Wednesday, October 06, 2004
The Imperial Feminist
Sherry, over at Bittersweet, presents a very good piece, "The Wedge Between Women."
With great precision, Sherry extracts some very important universal truths in the way womens rights are fought for, presented and perceived.
Sherry rightly acknowledges real political differences and does not allow herself to be drawn into that arena. Instead, she sharply focuses her attention on women's matters that should lie outside the political arena, yet have become hijacked by a particular political agenda.
"There are times when as women we should put away our differences, whether they are petty or with merit."
The advancement of freedom and democracy for women around the world should be one of those instances, however it is not.
In discussing the issue of women's rights in Iraq, Sherry points to issues that have become too politicized.
Rather than get into specifics here, I suggest you read the article. It is essential reading because the women's movements are more and more defining debate and policy.
In essence however, what is happening within the women's movement is the increasing intolerance toward women's opinion that doesn't conform with 'established and approved' leftist women's thought.
What was once a celebration of diversity has turned into a vicious attack on non conformity-- a conformity established by a few women who's obvious agenda isn't about women, but rather about the imposition political power and agendas.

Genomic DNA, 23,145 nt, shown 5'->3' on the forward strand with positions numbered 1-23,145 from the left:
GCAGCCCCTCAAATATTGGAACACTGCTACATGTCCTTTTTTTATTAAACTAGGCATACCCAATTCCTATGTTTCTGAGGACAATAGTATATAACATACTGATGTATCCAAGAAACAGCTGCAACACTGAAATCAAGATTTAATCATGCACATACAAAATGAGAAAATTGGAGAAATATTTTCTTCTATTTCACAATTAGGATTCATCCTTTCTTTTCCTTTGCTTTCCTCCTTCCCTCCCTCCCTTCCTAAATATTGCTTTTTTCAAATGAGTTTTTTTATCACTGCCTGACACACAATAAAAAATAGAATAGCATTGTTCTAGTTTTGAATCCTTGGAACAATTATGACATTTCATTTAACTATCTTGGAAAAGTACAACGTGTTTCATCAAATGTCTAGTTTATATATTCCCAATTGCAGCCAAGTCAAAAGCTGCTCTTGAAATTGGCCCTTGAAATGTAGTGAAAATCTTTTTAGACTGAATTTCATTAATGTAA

Rather than engage in real diversity, free thought and encouragement, the womens movement has dismissed a large segment of their natural constituency by nullifying their beliefs. It is an Leftist version of the Talibanization of women with differing opinions-- "Believe and support what we tell you or you're at risk of being in violation of the Law."
"While we engage in our bitch fest, another woman is raped or murdered or driven from her home. While we waste time bickering the elections grow closer and we run the risk that less women will feel empowered to make their voices heard.
Whatever our differences may be here in our free society, we need to set our egos and ideologies aside and join together to bring the best standard of life we have to offer to our oppressed and suffering sisters around the world."
Recently, I wrote something to the effect, that while women here may celebrate "Sex in the City" as a joyous expression of their sexual identities, I was sure this happy ideal might be lost on women raped in Darfur daily, and still being subjected to FGM.
Sherry's piece addresses the how's and why's that is allowed to happen-- and what must be done to legitimize the women's movement and restore the respect and credibility the movement must reestablish to merit a serious place at the table of influence
Right now, as Sherry has pointed out, there is deep division and distrust within the womens movement-- so much so that other less fortunate women in places of hoplessness are considered disposable and are used as cannon fodder in order to further a domestic agenda-- and an agenda that serves only a few.
One of the ever present arguments against the west is the 'Imperialist' one- that we seek to impose our views and beliefs on other.
While that may have been true a long time ago, it isn't so any more-- at least in the realm of realpolitik.
As Sherry points out in her piece, the Imperialist argument can be made in reference to the women's movement-- and that can only serve to prolong inequalities at home and abroad.
I submit the women of Darfur and being subjected to FGM wouldn't be impressed with the political gymnastics done 'in their name.'